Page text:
Okay yeah so I play the bass clarinet and the amount of air you have to move and the stiffness of the reed means it only has two settings and that is loud and louder, with an optional LOUDEST that includes a 50% probability of HORRIBLE CROAKING NOISE which is the bass equivalent of the ubiquitous clarinet shriek.

One day, when I was in concert band in high school, we got a new piece handed out for the first time, and there was a strange little commotion back in the tuba section — whispering, and pointing at something in the music, and swatting at each other’s hands all shhh don’t call attention to it. And although they did attract the attention of basically everyone else in the band, they managed to avoid being noticed by the band director, who gave us a few minutes to look over our parts and then said, “All right, let’s run through it up to section A.”
And here we are, cheerfully playing along, sounding reasonably competent — but everyone, when they have the attention to spare, is keeping an eye on the tuba players. They don’t come in for the first eight measures or so, and then when they do come in, what we see is:
[stifled giggling]
[reeeeeeally deep breath]
[COLOSSAL FOGHORN NOISE]
The entire band stops dead, in the cacophonous kind of way that a band stops when it hasn’t actually been cued to stop. The band director doesn’t even say anything, just looks straight back at the tubas and makes a helpless sort of why gesture.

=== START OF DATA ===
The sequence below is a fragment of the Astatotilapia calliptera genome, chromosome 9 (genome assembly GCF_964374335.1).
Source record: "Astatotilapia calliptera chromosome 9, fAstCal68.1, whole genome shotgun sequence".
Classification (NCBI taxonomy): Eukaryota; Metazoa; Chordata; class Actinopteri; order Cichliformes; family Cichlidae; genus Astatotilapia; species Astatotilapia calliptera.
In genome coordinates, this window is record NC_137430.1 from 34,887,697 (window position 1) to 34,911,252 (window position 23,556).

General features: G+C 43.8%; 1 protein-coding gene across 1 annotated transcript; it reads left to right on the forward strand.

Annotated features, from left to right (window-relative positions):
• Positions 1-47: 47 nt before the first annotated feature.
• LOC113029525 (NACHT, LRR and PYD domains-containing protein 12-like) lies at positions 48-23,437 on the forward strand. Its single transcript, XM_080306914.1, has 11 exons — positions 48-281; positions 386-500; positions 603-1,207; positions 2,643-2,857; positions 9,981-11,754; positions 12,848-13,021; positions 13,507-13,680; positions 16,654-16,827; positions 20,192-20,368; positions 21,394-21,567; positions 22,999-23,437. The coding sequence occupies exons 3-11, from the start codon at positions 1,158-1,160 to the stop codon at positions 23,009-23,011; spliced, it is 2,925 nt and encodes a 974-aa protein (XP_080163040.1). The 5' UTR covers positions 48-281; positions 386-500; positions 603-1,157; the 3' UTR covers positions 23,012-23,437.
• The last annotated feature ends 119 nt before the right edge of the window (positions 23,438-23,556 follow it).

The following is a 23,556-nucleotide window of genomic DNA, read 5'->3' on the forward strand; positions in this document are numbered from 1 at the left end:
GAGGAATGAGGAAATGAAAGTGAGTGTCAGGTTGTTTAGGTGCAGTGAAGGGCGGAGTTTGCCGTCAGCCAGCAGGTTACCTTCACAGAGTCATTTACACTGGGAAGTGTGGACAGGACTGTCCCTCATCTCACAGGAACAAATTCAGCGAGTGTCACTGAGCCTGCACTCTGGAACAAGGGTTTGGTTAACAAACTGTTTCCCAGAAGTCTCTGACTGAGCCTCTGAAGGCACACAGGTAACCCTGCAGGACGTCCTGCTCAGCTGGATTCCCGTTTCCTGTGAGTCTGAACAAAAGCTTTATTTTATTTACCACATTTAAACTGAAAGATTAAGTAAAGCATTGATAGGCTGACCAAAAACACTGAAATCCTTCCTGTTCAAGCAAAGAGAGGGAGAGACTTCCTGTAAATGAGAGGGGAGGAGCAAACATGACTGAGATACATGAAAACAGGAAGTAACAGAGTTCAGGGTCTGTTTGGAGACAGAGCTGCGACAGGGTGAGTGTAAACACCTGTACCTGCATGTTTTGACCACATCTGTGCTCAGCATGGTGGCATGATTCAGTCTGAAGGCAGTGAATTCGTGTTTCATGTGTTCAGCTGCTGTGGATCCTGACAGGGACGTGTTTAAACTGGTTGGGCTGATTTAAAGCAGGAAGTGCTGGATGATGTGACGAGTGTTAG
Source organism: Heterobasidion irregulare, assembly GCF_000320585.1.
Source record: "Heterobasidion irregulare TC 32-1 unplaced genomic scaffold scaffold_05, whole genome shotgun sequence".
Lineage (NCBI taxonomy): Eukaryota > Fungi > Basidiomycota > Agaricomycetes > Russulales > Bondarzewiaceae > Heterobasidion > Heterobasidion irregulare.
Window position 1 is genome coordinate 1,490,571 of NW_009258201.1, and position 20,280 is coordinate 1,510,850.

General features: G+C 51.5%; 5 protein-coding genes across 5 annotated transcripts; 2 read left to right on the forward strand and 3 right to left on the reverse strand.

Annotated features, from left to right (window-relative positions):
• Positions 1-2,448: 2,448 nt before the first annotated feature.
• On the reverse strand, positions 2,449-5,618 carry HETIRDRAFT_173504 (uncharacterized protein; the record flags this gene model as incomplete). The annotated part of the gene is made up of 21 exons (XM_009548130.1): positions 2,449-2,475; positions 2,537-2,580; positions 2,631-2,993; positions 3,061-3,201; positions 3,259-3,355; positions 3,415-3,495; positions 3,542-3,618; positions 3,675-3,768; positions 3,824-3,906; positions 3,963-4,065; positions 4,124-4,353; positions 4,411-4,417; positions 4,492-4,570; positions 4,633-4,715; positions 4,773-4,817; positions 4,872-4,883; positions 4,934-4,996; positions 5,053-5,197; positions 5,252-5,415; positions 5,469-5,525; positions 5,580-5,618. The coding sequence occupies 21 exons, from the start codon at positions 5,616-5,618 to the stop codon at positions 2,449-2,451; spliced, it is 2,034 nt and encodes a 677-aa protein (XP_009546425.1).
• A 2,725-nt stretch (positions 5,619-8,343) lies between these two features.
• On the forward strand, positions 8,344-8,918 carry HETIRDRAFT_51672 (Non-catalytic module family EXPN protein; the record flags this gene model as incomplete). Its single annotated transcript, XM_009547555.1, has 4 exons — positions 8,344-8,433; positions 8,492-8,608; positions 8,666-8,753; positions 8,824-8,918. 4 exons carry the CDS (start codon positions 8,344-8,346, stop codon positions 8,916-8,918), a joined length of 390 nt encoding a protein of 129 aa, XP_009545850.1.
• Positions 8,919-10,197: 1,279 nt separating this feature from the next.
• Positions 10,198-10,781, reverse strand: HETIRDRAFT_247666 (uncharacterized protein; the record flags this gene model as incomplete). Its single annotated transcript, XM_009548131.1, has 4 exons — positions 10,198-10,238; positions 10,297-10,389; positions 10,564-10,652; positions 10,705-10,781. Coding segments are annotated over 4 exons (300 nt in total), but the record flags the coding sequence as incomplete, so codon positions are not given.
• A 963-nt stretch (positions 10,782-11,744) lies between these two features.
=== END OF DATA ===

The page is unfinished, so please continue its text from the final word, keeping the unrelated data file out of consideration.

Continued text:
In unison, the tuba players defend themselves: “THERE WERE FOUR F’S.”
FFFF is not really a rational dynamic marking for any instrument, but for the love of God why would you put it in a tuba part.

And that’s why I went with stringed instruments.

I know this isn’t very related but it is hilarious! enjoy

darsen:

elsajeni:

gunslingerannie:

justtkeepcalmm:

dean-and-his-pie:

fororchestra:

musicalmelody:

Fun Story: My director kept telling me and my tenor sax buddy to play softer. No matter what we did, it wasn’t soft enough for him. So getting frustrated, I told my buddy “Dont play this time. Just fake it” 

Our Band Director then informed us we sounded perfect. 

To my readers: “p” means quiet, “pp” means really quiet. I’ve never seen “pppp” before haha.

On the contrast, “f” means loud, and “ffff” probably means so loud you go unconscious.